Family, Kids & Relationships

Co-Parenting in the Time of Coronavirus: How Parents Are Coping With This New Normal

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Co-parenting is never easy, but toss in an unexpected virus that experts are still trying to understand and the sudden closure of schools, daycares, and places of employment, and the pressure suddenly goes way up. It’s understandable why, for many families, these new and quickly-changing complications can make co-parenting frustrating and contentious, even in arrangements that were amicable as recently as last month.

As of the writing of this article, current statewide stay-at-home orders allow for the transfer of kids between parents’ homes—but in reality, it often isn’t so simple. What if your ex lives in an area that’s considered a hotbed for the virus, or works in a high-risk occupation? What if their practice of “social distancing” is significantly different from yours? With limited access to the courts and legal counsel in places where offices have temporarily shut down, many parents are concerned and confused about what to do. We combed the available research and corralled the advice of some of the nation’s top experts to help you navigate co-parenting during this uncertain time. Here a few guidelines to help you find your way.

Stick to the plan as much as possible. 

One of the most important things divorced parents can do right now is stick to the custody arrangement to the best of their ability, according to guidelines recently set by the American Academy of Matrimonial Lawyers (AAML) and Association of Family and Conciliation Courts (AFCC). Formal arrangements are there to prevent endless haggling even in the best of circumstances, and who needs endless back and forth at a time like this? In some jurisdictions, there are even standing orders mandating that, if schools are closed, custody agreements should remain in force as though school was still in session. So, do what you can to keep disruptions to a minimum, however….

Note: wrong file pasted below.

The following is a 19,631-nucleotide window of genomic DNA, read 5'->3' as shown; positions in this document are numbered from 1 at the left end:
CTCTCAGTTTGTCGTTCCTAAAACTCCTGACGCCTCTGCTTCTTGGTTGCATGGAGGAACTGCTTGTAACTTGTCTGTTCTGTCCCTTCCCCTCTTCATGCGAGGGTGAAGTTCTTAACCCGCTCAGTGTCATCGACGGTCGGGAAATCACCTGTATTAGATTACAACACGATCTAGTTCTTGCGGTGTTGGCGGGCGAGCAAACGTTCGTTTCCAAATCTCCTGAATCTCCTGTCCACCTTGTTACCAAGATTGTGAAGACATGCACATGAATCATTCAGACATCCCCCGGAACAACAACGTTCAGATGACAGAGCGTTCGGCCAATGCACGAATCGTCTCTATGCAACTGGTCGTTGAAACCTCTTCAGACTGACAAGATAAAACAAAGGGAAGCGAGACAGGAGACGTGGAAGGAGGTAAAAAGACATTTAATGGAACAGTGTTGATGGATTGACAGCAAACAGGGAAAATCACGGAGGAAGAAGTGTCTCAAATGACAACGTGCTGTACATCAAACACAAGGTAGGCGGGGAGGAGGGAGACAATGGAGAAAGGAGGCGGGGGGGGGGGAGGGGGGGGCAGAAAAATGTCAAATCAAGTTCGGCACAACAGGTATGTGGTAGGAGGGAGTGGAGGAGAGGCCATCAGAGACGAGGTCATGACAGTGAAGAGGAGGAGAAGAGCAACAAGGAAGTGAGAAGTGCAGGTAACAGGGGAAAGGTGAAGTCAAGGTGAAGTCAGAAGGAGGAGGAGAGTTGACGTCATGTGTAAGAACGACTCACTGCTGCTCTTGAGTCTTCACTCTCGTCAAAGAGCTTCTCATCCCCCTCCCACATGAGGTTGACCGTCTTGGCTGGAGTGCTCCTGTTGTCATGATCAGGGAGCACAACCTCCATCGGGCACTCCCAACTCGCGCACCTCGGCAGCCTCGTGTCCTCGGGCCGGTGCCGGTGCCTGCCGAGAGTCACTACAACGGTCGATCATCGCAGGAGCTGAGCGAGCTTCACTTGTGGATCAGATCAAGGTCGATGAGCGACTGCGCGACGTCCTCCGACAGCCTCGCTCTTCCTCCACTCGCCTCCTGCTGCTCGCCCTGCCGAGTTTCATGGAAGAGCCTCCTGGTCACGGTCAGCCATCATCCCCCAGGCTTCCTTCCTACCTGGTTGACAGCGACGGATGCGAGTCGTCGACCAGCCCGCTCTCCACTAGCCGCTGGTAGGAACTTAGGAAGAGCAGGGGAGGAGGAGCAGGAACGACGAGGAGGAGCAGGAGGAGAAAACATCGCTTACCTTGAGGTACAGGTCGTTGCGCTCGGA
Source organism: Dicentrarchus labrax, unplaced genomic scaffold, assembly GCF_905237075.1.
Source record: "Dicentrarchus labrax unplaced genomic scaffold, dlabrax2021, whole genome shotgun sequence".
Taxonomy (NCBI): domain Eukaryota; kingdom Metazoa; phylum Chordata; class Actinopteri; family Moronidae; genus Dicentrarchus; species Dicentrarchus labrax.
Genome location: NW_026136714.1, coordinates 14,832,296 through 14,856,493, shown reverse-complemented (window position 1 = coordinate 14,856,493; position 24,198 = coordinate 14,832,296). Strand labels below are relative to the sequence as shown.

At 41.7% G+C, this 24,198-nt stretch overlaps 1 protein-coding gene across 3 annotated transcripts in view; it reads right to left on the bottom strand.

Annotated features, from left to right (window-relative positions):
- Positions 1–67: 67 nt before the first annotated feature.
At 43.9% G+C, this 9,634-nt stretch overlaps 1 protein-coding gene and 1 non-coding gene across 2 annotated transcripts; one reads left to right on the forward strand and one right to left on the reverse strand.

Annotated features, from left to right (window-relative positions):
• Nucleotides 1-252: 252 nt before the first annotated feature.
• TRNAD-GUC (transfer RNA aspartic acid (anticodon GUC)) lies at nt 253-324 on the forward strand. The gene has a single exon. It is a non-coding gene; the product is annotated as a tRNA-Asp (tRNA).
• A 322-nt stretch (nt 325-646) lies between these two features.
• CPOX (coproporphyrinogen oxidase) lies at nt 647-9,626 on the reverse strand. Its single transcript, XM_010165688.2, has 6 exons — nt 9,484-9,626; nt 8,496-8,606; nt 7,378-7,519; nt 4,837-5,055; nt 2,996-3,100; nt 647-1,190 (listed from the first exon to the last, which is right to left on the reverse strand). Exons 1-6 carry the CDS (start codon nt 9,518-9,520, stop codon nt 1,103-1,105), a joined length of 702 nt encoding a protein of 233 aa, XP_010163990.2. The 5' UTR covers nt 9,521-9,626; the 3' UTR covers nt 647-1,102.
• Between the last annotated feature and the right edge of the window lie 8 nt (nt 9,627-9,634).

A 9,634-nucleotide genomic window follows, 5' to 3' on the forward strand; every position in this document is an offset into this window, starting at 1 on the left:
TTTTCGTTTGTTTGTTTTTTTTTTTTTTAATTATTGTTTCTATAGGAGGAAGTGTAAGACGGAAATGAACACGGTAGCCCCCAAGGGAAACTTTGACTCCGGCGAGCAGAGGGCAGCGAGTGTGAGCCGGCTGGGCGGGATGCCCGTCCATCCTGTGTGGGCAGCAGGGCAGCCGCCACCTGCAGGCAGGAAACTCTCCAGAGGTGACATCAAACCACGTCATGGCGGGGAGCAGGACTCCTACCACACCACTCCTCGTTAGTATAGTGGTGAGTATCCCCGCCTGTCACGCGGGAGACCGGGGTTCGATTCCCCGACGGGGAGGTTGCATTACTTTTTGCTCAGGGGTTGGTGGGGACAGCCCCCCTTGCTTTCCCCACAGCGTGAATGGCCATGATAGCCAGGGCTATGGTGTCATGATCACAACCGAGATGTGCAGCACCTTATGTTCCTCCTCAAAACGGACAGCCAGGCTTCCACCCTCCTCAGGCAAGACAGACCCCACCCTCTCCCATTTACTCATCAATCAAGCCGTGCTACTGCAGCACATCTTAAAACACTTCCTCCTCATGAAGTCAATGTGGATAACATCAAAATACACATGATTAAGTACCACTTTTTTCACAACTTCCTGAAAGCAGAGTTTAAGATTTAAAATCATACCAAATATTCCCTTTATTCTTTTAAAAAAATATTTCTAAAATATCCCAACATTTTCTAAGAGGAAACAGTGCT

Be flexible. 

As important as it is to honor the set plan as much as possible, these are strange circumstances—an emergency situation, in fact, given that it’s a bonafide pandemic—and a certain level of flexibility is required on the part of each parent. In fact, per the AAML/AFCC guidelines, “Family law judges expect reasonable accommodations when they can be made and will take seriously concerns raised in later filings about parents who are inflexible in highly unusual circumstances.” If it’s easier for one of you to work from home or one household is presumed to have less exposure to the virus, for example, it may be worth amending the arrangement until the crisis is over. 

So, what should you do if you stray from the usual custody arrangement? Stephanie Stecklair, a family law attorney with the firm Klehr Harrison Harvey Branzburg, advises parents to keep records of any changes to their regular schedule in writing, even if that’s simply saved emails or texts.